What can I feed my patient with a history pancreatitis?
What can I feed my patient with a history of pancreatitis is a really common question we get asked on the Veterinary Consultation Service – particularly if a patient has another concurrent disease condition.
Pancreatitis, especially in the dog, is a fairly common diagnosis. We know that feeding something ‘low in fat’ is usually recommended, but how do you know exactly what that looks like?
Determining how much fat a patient can tolerate:
Determining how much fat a patient can tolerate depends on the medical history. A canine patient, for example, with a history of an acute pancreatitis episode after ingestion of a single, high fat meal (such as a marrow bone) may actually tolerate a moderate fat level.
To determine how much fat a patient can tolerate, you can do a 12-hour fasting serum triglyceride blood test. If the patient is not obese and their fasting triglycerides are within normal limits then the patient may be able to tolerate a fat percentage up to 15% on a dry matter basis (DMB).1
If the patient is obese or hyper-triglyceridaemic on the 12 hour fasting blood test, then the fat percentage needs to be less than 10% DMB.1 Hill’s Prescription Diet i/d low fat makes a great option here with a fat content of 7.7% DMB.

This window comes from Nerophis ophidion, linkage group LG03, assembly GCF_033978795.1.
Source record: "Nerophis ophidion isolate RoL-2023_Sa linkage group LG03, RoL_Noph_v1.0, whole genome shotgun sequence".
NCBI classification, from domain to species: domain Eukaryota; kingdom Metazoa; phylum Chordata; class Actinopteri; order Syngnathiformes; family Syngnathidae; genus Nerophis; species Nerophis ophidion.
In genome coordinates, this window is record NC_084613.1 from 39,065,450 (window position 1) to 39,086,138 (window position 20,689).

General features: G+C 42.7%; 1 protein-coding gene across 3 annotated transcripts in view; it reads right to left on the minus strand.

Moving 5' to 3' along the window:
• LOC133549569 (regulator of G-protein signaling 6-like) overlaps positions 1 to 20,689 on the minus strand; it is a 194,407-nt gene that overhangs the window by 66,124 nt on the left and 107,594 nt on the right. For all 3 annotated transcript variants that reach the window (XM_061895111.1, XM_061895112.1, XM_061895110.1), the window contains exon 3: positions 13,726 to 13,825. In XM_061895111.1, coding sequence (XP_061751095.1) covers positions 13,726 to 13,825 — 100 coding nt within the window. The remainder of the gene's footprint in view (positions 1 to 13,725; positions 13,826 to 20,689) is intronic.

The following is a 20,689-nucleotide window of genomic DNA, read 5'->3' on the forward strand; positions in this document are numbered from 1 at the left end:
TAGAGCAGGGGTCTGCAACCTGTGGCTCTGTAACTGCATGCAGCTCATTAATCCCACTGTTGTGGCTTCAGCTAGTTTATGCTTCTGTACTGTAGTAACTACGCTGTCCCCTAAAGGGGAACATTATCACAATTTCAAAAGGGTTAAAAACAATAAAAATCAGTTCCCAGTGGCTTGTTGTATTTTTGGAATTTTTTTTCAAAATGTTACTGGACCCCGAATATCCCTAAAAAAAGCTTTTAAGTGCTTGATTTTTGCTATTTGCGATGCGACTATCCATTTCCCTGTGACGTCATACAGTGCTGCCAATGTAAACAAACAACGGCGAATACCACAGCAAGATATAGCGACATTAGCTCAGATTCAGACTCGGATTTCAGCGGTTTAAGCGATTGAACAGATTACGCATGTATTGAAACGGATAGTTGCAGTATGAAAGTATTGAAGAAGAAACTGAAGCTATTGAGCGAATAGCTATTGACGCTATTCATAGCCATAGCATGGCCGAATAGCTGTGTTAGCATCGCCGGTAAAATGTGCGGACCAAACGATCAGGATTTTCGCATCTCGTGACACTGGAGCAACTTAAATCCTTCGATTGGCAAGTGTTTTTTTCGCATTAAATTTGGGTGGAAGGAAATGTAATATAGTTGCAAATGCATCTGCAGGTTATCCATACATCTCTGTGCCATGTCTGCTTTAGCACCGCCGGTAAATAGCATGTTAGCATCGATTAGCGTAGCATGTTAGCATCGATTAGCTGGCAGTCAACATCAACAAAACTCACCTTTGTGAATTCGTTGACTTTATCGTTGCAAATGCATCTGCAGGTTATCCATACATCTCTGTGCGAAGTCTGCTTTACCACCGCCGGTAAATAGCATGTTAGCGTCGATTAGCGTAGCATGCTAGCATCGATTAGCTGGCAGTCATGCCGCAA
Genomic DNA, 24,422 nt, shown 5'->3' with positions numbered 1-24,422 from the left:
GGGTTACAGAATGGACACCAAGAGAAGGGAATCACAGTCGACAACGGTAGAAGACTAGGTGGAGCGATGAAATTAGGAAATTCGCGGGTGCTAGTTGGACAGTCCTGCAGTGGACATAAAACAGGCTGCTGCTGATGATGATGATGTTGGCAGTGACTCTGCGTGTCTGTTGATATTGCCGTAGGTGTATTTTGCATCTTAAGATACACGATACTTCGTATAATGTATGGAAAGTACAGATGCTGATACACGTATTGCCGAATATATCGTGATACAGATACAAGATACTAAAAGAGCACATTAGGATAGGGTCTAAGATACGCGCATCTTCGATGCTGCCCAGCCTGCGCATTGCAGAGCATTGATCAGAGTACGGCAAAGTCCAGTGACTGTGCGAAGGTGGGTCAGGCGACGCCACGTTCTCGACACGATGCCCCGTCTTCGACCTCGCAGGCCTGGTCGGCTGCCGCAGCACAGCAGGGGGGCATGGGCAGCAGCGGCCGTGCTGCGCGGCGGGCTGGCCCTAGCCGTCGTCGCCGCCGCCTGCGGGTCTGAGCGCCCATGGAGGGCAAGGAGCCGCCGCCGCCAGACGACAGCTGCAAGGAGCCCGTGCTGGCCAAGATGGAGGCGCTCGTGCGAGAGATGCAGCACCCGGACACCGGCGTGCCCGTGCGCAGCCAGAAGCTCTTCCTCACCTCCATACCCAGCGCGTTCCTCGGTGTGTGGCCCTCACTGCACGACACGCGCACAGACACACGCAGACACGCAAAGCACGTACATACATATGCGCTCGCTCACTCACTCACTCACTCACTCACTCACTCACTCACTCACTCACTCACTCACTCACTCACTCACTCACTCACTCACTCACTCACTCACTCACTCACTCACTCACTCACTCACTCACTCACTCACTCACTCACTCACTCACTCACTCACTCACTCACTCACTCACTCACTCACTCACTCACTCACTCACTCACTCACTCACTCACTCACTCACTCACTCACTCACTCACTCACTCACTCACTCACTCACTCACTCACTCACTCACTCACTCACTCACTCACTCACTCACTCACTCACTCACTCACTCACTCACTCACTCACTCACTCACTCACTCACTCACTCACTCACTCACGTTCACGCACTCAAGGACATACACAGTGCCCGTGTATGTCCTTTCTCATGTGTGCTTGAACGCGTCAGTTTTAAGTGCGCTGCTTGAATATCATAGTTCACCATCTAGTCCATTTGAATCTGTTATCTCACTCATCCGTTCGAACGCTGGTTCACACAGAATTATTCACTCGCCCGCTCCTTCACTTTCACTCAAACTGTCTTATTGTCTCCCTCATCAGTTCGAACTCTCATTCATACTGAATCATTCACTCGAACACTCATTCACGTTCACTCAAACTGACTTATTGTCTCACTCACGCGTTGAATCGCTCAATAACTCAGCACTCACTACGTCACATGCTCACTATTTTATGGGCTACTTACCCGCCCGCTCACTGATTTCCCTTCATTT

Hill’s i/d low fat is clinically shown to reduce fasting serum triglycerides (a risk factor for pancreatitis). 2 It is also highly digestible and the high levels of omega 3 fatty acids help to break the cycle of inflammation. i/d low fat contains added antioxidants and also includes ginger to help soothe the gastrointestinal tract.2 Prebiotic fibres- beet pulp and flaxseed, act as an energy source for beneficial bacteria lactobacillus and bifidobacterium. These can help restore the balance of the gastrointestinal microbiome. 3 You can learn more about the microbiome here.
What about cats with pancreatitis?
Cats don’t tend to be as fat sensitive as dogs and for cats that are non hypertriglyeridaemic or non-obese a fat percentage up to 25% can often be used. If the cat is obese and/or hypertriglyeridemic then the fat needs to be ≤15%.1 For cats that have normal triglyceride levels and are non-obese then Hill’s Prescription Diet i/d is generally the preferred dietary option with a fat percentage of 20.8% on a dry matter basis.
Do you have a complicated case that you would like advice on? Contact the Hill’s Helpline on 1800 679 932.
- Davenport DJ, Remillard RJ, Simpson KW, Acute & Chronic Pancreatitis in Small Animal Clinical Nutrition, 5th Edition, Chapter 67, page: 1147.
- Hill’s Pet Nutrition, Data on File, 2012.
- Ghayur MN, Gilani AH, Pharmacological Basis for the Medicinal Use of Ginger in Gastrointestinal Disorders. Dig Dis Sci 2005; 50(10): 1889-1897.
- Data on file, Hill’s Pet Nutrition, 2011.
Dr Bryony Senic, BSc,BVMS
Bryony graduated in 2007 from Murdoch University in Perth. She worked as a veterinarian in small animal practice treating primarily dogs and cats for almost 7 years before moving to an industry role with Hill’s Pet Nutrition in 2015. She works as a Professional Development Veterinarian for South Australia and Western Australia and is passionate about nutrition in pets.